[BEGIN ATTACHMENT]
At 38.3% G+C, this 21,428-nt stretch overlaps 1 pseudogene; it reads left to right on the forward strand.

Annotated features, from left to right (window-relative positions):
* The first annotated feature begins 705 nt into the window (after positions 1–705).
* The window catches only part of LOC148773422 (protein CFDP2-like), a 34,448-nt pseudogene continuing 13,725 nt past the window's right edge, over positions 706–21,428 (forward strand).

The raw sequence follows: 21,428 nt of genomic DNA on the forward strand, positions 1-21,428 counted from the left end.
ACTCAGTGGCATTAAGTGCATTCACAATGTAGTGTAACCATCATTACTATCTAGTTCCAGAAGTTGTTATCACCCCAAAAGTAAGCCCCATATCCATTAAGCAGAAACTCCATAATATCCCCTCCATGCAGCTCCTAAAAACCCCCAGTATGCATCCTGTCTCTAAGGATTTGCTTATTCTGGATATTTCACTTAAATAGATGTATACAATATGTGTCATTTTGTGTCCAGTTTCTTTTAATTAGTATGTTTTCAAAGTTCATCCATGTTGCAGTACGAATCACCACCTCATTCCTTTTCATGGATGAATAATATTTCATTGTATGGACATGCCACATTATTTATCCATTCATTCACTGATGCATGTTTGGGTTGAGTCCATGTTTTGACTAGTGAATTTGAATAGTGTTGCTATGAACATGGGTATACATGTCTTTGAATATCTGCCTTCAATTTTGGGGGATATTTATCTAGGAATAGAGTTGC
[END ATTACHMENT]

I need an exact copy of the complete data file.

At 38.3% G+C, this 21,428-nt stretch overlaps 1 pseudogene; it reads left to right on the forward strand.

Annotated features, from left to right (window-relative positions):
* The first annotated feature begins 705 nt into the window (after positions 1–705).
* The window catches only part of LOC148773422 (protein CFDP2-like), a 34,448-nt pseudogene continuing 13,725 nt past the window's right edge, over positions 706–21,428 (forward strand).

The raw sequence follows: 21,428 nt of genomic DNA on the forward strand, positions 1-21,428 counted from the left end.
ACTCAGTGGCATTAAGTGCATTCACAATGTAGTGTAACCATCATTACTATCTAGTTCCAGAAGTTGTTATCACCCCAAAAGTAAGCCCCATATCCATTAAGCAGAAACTCCATAATATCCCCTCCATGCAGCTCCTAAAAACCCCCAGTATGCATCCTGTCTCTAAGGATTTGCTTATTCTGGATATTTCACTTAAATAGATGTATACAATATGTGTCATTTTGTGTCCAGTTTCTTTTAATTAGTATGTTTTCAAAGTTCATCCATGTTGCAGTACGAATCACCACCTCATTCCTTTTCATGGATGAATAATATTTCATTGTATGGACATGCCACATTATTTATCCATTCATTCACTGATGCATGTTTGGGTTGAGTCCATGTTTTGACTAGTGAATTTGAATAGTGTTGCTATGAACATGGGTATACATGTCTTTGAATATCTGCCTTCAATTTTGGGGGATATTTATCTAGGAATAGAGTTGC